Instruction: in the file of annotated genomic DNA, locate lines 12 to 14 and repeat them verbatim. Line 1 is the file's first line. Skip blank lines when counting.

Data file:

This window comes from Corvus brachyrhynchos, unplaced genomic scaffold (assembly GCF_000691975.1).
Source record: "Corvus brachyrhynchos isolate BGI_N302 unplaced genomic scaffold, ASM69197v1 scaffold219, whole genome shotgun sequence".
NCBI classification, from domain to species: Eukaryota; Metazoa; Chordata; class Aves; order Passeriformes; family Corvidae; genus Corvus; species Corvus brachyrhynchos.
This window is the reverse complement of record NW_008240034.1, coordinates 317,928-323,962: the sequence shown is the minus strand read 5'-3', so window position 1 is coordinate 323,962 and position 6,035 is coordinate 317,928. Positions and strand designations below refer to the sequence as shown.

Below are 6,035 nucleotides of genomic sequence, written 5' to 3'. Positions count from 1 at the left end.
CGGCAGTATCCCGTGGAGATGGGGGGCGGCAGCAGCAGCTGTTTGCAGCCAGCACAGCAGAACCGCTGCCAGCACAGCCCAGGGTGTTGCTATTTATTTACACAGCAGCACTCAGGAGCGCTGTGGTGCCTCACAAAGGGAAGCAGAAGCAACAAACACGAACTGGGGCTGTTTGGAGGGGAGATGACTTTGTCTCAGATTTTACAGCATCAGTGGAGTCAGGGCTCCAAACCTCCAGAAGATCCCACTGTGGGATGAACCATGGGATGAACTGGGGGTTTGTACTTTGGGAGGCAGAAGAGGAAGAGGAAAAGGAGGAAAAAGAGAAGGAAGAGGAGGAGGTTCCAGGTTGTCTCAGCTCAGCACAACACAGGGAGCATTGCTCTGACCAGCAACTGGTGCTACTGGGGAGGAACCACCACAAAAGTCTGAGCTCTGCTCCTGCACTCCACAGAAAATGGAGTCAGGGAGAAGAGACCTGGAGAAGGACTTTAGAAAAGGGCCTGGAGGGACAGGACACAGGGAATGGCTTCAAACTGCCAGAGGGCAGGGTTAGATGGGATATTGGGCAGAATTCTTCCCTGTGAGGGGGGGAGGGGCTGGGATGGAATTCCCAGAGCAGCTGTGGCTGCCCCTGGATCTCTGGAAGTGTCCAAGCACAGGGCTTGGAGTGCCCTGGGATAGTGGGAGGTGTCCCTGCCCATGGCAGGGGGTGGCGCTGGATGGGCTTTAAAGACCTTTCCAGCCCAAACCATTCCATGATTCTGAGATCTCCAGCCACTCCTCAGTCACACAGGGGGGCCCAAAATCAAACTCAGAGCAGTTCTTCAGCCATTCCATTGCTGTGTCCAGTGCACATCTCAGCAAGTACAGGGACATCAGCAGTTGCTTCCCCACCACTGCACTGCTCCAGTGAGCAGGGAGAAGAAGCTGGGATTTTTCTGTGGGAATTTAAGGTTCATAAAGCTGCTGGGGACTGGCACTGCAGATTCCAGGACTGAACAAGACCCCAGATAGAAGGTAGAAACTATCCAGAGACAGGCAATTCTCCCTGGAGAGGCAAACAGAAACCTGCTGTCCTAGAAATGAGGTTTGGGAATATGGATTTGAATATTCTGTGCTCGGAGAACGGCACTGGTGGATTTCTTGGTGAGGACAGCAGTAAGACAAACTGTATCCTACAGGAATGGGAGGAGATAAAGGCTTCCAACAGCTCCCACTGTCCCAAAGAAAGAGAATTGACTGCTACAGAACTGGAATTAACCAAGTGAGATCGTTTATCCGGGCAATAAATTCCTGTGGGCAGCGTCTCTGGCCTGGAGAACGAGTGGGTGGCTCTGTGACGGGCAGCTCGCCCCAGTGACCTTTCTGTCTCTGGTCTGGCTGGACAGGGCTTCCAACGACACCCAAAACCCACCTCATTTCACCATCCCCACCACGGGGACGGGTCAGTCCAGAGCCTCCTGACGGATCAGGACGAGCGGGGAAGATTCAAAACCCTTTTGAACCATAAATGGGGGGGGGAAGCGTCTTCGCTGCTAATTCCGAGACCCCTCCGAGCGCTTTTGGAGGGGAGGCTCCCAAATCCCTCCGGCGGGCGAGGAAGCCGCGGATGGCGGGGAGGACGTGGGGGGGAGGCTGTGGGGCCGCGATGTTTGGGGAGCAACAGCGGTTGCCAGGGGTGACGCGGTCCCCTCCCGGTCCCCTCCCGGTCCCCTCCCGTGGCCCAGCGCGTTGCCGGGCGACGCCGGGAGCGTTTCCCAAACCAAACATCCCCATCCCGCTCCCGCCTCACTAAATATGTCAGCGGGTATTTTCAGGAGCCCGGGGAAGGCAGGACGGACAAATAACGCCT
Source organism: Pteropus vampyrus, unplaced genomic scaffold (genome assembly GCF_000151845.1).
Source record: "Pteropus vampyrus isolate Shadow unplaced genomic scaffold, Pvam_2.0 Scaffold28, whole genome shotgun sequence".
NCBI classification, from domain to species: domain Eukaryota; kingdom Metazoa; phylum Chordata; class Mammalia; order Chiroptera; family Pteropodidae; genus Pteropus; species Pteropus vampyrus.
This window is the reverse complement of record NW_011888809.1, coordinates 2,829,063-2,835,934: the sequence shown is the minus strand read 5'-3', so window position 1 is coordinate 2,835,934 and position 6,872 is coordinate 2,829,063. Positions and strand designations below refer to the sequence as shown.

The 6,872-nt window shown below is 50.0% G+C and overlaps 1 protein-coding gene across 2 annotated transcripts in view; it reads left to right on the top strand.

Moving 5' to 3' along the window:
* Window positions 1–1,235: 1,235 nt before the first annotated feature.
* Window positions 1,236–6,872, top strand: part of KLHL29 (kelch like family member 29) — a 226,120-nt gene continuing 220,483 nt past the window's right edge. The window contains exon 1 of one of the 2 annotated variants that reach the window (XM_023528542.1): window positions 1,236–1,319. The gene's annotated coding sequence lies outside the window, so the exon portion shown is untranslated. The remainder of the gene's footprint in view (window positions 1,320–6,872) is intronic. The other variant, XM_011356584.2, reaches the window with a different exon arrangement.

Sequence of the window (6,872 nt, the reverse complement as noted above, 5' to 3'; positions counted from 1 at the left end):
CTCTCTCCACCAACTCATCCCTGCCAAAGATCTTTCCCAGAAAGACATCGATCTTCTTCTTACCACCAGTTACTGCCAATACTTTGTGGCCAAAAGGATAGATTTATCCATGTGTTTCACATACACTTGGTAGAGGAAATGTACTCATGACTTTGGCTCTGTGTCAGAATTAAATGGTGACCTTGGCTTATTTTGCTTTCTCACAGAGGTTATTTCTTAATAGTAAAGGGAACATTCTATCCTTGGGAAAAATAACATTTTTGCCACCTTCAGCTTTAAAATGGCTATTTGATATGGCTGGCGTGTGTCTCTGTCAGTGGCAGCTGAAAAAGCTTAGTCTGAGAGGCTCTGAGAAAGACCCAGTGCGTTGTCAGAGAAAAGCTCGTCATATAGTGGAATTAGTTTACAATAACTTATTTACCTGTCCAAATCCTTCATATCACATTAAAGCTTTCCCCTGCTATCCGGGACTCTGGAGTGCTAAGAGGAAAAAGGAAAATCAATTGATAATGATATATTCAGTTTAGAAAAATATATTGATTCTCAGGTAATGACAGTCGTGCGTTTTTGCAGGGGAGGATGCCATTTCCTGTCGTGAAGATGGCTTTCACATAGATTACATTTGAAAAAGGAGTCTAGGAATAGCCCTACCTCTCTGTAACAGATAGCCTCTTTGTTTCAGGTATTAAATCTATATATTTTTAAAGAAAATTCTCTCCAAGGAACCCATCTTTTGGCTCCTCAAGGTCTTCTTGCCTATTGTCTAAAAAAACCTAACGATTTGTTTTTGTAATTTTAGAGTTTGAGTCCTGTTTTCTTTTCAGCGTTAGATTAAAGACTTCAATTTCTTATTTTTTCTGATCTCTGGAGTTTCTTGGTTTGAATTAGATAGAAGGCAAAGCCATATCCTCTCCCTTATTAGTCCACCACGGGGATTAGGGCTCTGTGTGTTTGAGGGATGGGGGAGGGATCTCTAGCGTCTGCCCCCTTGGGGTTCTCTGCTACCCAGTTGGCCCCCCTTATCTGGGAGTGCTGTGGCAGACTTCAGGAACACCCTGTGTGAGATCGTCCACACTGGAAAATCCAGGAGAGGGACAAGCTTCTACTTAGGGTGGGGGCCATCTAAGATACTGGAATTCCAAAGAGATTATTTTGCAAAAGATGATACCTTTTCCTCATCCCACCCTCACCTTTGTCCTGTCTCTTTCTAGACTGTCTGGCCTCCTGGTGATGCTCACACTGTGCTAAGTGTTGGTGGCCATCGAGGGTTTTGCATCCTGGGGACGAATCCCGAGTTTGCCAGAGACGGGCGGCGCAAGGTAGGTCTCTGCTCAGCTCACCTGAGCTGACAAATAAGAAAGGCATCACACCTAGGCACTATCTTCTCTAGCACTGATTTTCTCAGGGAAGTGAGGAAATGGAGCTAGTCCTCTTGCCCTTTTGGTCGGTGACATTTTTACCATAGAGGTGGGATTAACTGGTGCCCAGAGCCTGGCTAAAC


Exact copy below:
Moving 5' to 3' along the window:
* Window positions 1–1,235: 1,235 nt before the first annotated feature.
* Window positions 1,236–6,872, top strand: part of KLHL29 (kelch like family member 29) — a 226,120-nt gene continuing 220,483 nt past the window's right edge. The window contains exon 1 of one of the 2 annotated variants that reach the window (XM_023528542.1): window positions 1,236–1,319. The gene's annotated coding sequence lies outside the window, so the exon portion shown is untranslated. The remainder of the gene's footprint in view (window positions 1,320–6,872) is intronic. The other variant, XM_011356584.2, reaches the window with a different exon arrangement.